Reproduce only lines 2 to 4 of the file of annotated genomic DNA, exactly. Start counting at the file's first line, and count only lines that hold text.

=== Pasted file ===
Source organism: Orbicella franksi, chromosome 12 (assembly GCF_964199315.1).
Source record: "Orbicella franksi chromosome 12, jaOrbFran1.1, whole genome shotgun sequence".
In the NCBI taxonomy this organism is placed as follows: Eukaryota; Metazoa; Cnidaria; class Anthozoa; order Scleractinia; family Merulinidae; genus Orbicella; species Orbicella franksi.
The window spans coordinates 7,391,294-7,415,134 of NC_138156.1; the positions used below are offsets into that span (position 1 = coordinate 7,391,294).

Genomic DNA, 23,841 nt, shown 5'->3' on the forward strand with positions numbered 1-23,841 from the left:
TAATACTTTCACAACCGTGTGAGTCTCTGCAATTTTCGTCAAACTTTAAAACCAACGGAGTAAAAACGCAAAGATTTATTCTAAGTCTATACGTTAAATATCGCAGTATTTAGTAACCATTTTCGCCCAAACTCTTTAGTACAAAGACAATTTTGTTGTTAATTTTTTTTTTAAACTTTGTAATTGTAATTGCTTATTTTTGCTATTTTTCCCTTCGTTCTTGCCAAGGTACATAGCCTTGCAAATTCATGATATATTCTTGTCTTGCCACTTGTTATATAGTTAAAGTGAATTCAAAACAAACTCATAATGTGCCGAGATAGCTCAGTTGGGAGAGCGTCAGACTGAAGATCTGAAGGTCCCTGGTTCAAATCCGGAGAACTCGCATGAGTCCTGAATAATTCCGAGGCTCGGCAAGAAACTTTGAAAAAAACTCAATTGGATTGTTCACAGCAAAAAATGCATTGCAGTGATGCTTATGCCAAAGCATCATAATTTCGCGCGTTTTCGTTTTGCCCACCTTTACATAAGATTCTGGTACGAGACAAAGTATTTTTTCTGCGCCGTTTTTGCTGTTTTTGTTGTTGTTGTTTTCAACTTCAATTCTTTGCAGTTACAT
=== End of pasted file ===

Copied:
Source record: "Orbicella franksi chromosome 12, jaOrbFran1.1, whole genome shotgun sequence".
In the NCBI taxonomy this organism is placed as follows: Eukaryota; Metazoa; Cnidaria; class Anthozoa; order Scleractinia; family Merulinidae; genus Orbicella; species Orbicella franksi.
The window spans coordinates 7,391,294-7,415,134 of NC_138156.1; the positions used below are offsets into that span (position 1 = coordinate 7,391,294).